Striking junior doctors say they will not back down and district health boards must withdraw planned clawbacks to their current terms and conditions.
About 3000 junior or resident doctors are on strike for 48 hours, which is affecting all DHBs apart from West Coast District Health Board, over a lack of progress in pay talks.
Strike action began at 7am.
Auckland Hospital has the most junior doctors of any in the country, and more than 30 were gathered outside the gates of Auckland Hospital by 9am, with numbers expected to grow to about 50.
Alyssa Page has worked at North Shore Hospital for the past three years and said she could be required to work consecutive 15-hour days over a 10-day period, and at times, a single doctor was made responsible for up to 200 patients.
"It starts to compromise the care that we can give and also our ability to make clear, clinical judgements," she said.
Auckland Hospital resident doctor Ry Tweedie-Cullen said it was not about money.
"There's a good number of people that have come out today to support maintaining the working rights we've got at the moment," he said.
"What we're really asking for is the ability to give the best care to the patients."
One protestor had worked a total of 28 hours over the weekend.
"Basically, after that much work and you're trying to get home, you're equivalent to a drunk driver," Dr Christina Vanderboor said.
She said they were consistently working over capacity for the emergency ward.
"It's pretty hectic, especially over the holiday period."
One of the doctors striking said she had just got off an 11-hour shift after finishing at about 2am in the emergency department and was very tired.
She said that's pretty reflective of what's going on with these junior doctors at the moment.
The placards that could be seen included 'all we ask for is a fair deal'; 'support junior doctors'; and 'tired doctors make mistakes'.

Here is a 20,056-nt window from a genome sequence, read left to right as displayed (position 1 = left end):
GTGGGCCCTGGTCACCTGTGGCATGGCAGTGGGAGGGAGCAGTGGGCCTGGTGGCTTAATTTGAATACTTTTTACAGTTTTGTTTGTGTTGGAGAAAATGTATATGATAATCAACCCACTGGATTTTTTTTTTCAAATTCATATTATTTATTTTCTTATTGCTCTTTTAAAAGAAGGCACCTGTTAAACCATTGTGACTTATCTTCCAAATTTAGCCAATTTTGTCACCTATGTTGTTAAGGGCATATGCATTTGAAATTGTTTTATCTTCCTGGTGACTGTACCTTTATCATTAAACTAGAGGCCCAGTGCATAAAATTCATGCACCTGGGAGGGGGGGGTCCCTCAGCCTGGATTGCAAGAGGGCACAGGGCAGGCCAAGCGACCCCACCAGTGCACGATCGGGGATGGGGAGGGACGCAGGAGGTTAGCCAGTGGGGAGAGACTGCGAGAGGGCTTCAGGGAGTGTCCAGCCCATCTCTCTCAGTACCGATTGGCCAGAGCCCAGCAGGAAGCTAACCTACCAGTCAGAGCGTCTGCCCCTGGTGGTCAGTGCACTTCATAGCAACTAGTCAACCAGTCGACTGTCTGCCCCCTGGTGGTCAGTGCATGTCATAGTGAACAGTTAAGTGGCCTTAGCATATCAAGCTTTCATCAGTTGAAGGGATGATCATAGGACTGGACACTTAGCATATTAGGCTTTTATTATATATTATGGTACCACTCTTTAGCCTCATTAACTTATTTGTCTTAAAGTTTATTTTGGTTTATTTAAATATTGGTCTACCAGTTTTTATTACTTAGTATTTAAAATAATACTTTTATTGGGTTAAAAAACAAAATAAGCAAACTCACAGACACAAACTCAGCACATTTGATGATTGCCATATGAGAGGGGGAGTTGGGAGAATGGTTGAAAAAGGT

There was a lot of support for the junior doctors outside the hospital.
Cars were tooting, fists were being pumped in the air and people who were leaving the hospital were also supportive.
The doctors and their district health board employers are in conflict over pay and working conditions including rosters.
The doctors' union, the Resident Doctors' Association, said the strike action was over continued attempts by DHBs to claw back employment conditions.
That included aspects of safer hospital rosters for the doctors, agreed between the sides after strike action two years ago.
The doctors' current pay deal ceases to exist on 28 February, after which different conditions could be offered to doctors.
Resident Doctors' Association senior advocate David Munro said that was not acceptable and DHBs must return to talks and settle a fair deal.
"Doctors aren't going to back down, the strike action is going to continue and until the DHBs are prepared to withdraw those clawbacks, we are not going to see an improvement to the situation."
DHBs have struggled to implement the rosters but rejected the clawback claim, saying they simply wanted more flexibility.
DHBs spokesperson Dr Peter Bramley said they were very hopeful there would be an agreement before the expiration date.
"We are committed to meeting and committed to bargaining in good faith and from the DHB perspective convinced that there's every opportunity for us to find a constructive solution together."
Many non-urgent surgeries and outpatient clinics have been deferred or postponed during the 48-hour strike but a DHB spokesperson said the acute needs of patients would be met.
Ian Powell, executive director of senior doctors union the Association of Salaried Medical Specialists said it was a tense stand-off that could drag on for months.
"It will go into March unless there is some de-escalation, but at the moment the differences are so great that this has become a winner-takes-all dispute and it's very difficult to find a way through those disputes unless there is a lowering of those tensions.